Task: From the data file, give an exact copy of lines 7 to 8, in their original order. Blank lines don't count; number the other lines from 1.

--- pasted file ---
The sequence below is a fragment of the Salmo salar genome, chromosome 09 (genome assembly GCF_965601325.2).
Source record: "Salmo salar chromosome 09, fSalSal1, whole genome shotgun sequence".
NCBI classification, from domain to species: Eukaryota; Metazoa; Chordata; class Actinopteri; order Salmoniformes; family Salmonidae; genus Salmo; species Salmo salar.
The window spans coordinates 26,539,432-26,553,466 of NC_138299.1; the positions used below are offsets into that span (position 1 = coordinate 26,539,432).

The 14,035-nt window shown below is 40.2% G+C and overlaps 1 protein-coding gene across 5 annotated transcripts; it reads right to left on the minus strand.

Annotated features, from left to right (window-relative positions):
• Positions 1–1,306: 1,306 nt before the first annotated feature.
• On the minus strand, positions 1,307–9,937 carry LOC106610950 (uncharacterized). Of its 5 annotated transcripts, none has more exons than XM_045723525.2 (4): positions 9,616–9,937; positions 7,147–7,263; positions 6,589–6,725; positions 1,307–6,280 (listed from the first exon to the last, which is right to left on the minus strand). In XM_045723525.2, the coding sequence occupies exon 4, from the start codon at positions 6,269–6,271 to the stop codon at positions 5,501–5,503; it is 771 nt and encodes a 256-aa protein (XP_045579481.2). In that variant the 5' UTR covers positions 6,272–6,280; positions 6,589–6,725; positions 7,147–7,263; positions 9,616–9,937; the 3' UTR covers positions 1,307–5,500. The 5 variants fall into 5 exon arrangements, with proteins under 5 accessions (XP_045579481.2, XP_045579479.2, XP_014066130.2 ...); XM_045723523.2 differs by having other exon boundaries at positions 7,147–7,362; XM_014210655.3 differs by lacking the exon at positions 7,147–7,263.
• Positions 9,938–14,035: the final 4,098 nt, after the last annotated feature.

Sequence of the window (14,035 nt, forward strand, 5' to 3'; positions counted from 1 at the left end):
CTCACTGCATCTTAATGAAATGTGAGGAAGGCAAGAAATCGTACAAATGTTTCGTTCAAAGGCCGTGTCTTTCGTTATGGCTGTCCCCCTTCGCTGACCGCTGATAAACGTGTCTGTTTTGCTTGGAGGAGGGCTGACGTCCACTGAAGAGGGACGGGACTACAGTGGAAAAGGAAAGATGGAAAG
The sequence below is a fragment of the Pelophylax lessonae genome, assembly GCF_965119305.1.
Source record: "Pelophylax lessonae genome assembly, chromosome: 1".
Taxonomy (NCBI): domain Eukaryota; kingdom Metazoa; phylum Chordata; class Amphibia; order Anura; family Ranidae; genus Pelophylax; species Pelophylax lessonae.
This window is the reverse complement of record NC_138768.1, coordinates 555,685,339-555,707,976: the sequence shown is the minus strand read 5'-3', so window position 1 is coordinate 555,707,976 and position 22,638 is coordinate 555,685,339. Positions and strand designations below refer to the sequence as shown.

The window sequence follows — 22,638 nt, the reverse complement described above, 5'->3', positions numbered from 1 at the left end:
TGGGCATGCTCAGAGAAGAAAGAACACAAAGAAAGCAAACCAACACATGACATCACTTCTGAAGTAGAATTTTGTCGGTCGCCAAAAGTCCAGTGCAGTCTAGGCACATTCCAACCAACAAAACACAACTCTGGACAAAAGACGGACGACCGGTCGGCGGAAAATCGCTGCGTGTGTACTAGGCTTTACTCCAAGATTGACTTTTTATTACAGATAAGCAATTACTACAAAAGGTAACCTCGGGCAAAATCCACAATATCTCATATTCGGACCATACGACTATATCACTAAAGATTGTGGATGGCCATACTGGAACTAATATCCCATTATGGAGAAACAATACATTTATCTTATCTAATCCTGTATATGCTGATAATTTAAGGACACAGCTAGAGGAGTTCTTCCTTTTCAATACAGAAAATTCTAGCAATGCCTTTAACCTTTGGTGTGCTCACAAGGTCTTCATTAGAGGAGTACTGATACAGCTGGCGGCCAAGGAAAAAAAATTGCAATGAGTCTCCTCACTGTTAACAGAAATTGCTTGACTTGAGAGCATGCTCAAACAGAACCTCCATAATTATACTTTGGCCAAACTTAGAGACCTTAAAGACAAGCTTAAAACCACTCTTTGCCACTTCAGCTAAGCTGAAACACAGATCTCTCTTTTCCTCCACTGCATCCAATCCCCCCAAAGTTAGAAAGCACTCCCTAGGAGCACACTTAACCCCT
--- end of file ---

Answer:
• Positions 1–1,306: 1,306 nt before the first annotated feature.
• On the minus strand, positions 1,307–9,937 carry LOC106610950 (uncharacterized). Of its 5 annotated transcripts, none has more exons than XM_045723525.2 (4): positions 9,616–9,937; positions 7,147–7,263; positions 6,589–6,725; positions 1,307–6,280 (listed from the first exon to the last, which is right to left on the minus strand). In XM_045723525.2, the coding sequence occupies exon 4, from the start codon at positions 6,269–6,271 to the stop codon at positions 5,501–5,503; it is 771 nt and encodes a 256-aa protein (XP_045579481.2). In that variant the 5' UTR covers positions 6,272–6,280; positions 6,589–6,725; positions 7,147–7,263; positions 9,616–9,937; the 3' UTR covers positions 1,307–5,500. The 5 variants fall into 5 exon arrangements, with proteins under 5 accessions (XP_045579481.2, XP_045579479.2, XP_014066130.2 ...); XM_045723523.2 differs by having other exon boundaries at positions 7,147–7,362; XM_014210655.3 differs by lacking the exon at positions 7,147–7,263.